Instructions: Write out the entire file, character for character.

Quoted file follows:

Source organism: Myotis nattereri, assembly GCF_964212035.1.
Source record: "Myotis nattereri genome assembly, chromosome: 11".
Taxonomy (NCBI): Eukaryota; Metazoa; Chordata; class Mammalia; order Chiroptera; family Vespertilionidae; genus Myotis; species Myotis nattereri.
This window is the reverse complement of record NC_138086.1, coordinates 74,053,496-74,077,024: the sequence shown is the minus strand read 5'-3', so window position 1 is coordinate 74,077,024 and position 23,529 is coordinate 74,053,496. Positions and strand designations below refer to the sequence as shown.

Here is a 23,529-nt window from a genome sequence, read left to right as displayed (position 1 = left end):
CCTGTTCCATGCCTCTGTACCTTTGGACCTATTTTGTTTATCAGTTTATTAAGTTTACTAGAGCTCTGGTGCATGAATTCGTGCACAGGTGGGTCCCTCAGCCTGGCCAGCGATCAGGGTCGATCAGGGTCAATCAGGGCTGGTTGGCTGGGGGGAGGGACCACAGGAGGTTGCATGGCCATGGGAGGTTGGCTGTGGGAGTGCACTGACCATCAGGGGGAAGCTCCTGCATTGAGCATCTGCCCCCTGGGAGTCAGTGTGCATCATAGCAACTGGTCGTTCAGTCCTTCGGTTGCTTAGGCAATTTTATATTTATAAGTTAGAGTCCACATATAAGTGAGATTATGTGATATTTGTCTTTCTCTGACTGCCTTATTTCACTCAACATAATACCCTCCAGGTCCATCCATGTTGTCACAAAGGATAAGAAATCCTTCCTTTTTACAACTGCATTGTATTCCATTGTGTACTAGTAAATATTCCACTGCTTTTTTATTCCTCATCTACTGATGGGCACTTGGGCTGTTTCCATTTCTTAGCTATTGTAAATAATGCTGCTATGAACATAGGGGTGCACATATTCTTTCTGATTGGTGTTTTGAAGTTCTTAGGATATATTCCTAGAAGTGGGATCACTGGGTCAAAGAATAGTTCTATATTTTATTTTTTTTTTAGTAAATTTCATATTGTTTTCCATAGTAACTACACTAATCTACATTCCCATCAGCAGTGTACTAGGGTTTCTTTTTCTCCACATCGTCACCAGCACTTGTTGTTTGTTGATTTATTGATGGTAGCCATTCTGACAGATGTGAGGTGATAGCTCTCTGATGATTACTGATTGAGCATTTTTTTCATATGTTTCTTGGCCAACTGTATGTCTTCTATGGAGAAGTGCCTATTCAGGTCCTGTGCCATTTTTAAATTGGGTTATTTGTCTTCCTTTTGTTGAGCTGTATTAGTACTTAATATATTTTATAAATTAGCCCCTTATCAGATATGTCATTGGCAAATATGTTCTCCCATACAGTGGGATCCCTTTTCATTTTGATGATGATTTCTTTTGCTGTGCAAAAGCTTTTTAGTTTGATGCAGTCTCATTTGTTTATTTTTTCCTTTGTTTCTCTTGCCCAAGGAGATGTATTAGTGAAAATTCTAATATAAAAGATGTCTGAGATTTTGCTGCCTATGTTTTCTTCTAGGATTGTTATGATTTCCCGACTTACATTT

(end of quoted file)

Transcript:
Source organism: Myotis nattereri, assembly GCF_964212035.1.
Source record: "Myotis nattereri genome assembly, chromosome: 11".
Taxonomy (NCBI): Eukaryota; Metazoa; Chordata; class Mammalia; order Chiroptera; family Vespertilionidae; genus Myotis; species Myotis nattereri.
This window is the reverse complement of record NC_138086.1, coordinates 74,053,496-74,077,024: the sequence shown is the minus strand read 5'-3', so window position 1 is coordinate 74,077,024 and position 23,529 is coordinate 74,053,496. Positions and strand designations below refer to the sequence as shown.

Here is a 23,529-nt window from a genome sequence, read left to right as displayed (position 1 = left end):
CCTGTTCCATGCCTCTGTACCTTTGGACCTATTTTGTTTATCAGTTTATTAAGTTTACTAGAGCTCTGGTGCATGAATTCGTGCACAGGTGGGTCCCTCAGCCTGGCCAGCGATCAGGGTCGATCAGGGTCAATCAGGGCTGGTTGGCTGGGGGGAGGGACCACAGGAGGTTGCATGGCCATGGGAGGTTGGCTGTGGGAGTGCACTGACCATCAGGGGGAAGCTCCTGCATTGAGCATCTGCCCCCTGGGAGTCAGTGTGCATCATAGCAACTGGTCGTTCAGTCCTTCGGTTGCTTAGGCAATTTTATATTTATAAGTTAGAGTCCACATATAAGTGAGATTATGTGATATTTGTCTTTCTCTGACTGCCTTATTTCACTCAACATAATACCCTCCAGGTCCATCCATGTTGTCACAAAGGATAAGAAATCCTTCCTTTTTACAACTGCATTGTATTCCATTGTGTACTAGTAAATATTCCACTGCTTTTTTATTCCTCATCTACTGATGGGCACTTGGGCTGTTTCCATTTCTTAGCTATTGTAAATAATGCTGCTATGAACATAGGGGTGCACATATTCTTTCTGATTGGTGTTTTGAAGTTCTTAGGATATATTCCTAGAAGTGGGATCACTGGGTCAAAGAATAGTTCTATATTTTATTTTTTTTTTAGTAAATTTCATATTGTTTTCCATAGTAACTACACTAATCTACATTCCCATCAGCAGTGTACTAGGGTTTCTTTTTCTCCACATCGTCACCAGCACTTGTTGTTTGTTGATTTATTGATGGTAGCCATTCTGACAGATGTGAGGTGATAGCTCTCTGATGATTACTGATTGAGCATTTTTTTCATATGTTTCTTGGCCAACTGTATGTCTTCTATGGAGAAGTGCCTATTCAGGTCCTGTGCCATTTTTAAATTGGGTTATTTGTCTTCCTTTTGTTGAGCTGTATTAGTACTTAATATATTTTATAAATTAGCCCCTTATCAGATATGTCATTGGCAAATATGTTCTCCCATACAGTGGGATCCCTTTTCATTTTGATGATGATTTCTTTTGCTGTGCAAAAGCTTTTTAGTTTGATGCAGTCTCATTTGTTTATTTTTTCCTTTGTTTCTCTTGCCCAAGGAGATGTATTAGTGAAAATTCTAATATAAAAGATGTCTGAGATTTTGCTGCCTATGTTTTCTTCTAGGATTGTTATGATTTCCCGACTTACATTT